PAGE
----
Tag Archives: feelings

How to Be a Person in the World by Heather Havrilesky

Screen Shot 2017-06-18 at 12.32.27 PMMy friend lent me this book, touting it as an advice column with Lemony Snicket realness (I’ve been in a Snicket binge recently) and it simply wasn’t that for me, nor have I ever found something that could fit that fantastic label. I had never read the advice column Ask Polly that this book is a collection of before reading this book. For me, How to Be a Person in the World is situated somewhere between my favorite advice book, Dear Sugar‘s Tiny Beautiful Things and The Best of Dear Coquette. While better than Dear Coquette, I found How to Be a Person in the World not nearly as memorable as Tiny Beautiful Things, which could be due to myriad reasons beyond the book: Maybe I’ve read too many of these advice column collections and they’ve lost their charm? Maybe it’s summer so I’m less contemplative of my head space because everything is sunny and just feels good? Maybe this was a jigsaw piece that doesn’t quite connect with my own puzzle of a heart?

That said, I underlined quotes that I enjoyed (and some are included at the end of this review) throughout reading, but none of them felt particularly revelatory and I didn’t feel “seen” when I stumbled across them. My favorite piece was the second to last entitled “Mourning Glory” about the death of a parent because of course it was. The first two quotes below are from that piece and are followed by other snazzy quotes that appear throughout the collection.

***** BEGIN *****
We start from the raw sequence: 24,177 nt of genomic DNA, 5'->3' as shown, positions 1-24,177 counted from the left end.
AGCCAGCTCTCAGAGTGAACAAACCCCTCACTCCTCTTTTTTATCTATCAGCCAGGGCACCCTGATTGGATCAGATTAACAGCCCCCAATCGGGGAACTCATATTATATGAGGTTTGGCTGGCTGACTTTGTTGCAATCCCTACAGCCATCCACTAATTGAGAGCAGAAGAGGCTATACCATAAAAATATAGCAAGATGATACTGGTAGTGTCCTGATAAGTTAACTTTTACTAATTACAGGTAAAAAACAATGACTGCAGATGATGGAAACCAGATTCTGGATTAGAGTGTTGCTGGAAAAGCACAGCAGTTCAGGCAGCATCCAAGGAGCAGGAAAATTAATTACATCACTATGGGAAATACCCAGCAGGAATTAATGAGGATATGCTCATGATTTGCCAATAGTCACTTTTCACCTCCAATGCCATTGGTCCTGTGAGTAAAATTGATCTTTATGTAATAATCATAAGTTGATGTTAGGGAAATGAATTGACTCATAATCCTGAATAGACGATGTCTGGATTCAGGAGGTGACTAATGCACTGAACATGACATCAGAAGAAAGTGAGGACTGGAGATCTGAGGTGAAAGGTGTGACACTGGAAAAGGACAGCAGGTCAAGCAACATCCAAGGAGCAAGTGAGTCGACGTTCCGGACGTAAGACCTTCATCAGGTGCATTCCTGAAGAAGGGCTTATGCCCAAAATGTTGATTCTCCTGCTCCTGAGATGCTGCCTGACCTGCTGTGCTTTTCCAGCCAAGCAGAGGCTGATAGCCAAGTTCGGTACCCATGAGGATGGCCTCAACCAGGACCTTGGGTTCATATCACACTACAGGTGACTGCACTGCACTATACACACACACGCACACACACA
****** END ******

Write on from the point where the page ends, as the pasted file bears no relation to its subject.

“When you lose someone very close to you, someone who makes up this essential part of your history and your future, your worldview shifts dramatically. You have a palpable feeling that everything and anything good can disappear at any time.” (p. 243)

“This is a beautiful, terrible time in your life that you’ll always remember. Don’t turn away from it. Don’t shut it down. Don’t get over it.” (p. 246)

“Being mildly depressed can fuck with your life on every level. It keeps you from feeling great at work or feeling exhilarated after a great yoga class. It turns you into someone who’s always peering into someone else’s windows, wondering why the people inside seem so passionate and happy and thrilled, wondering if they’re just simpleminded or stupid, wondering if they grew up in happier homes so they’re not damned to shuffle around in a haze of uncertainty the way that you are.” (p. 205-206)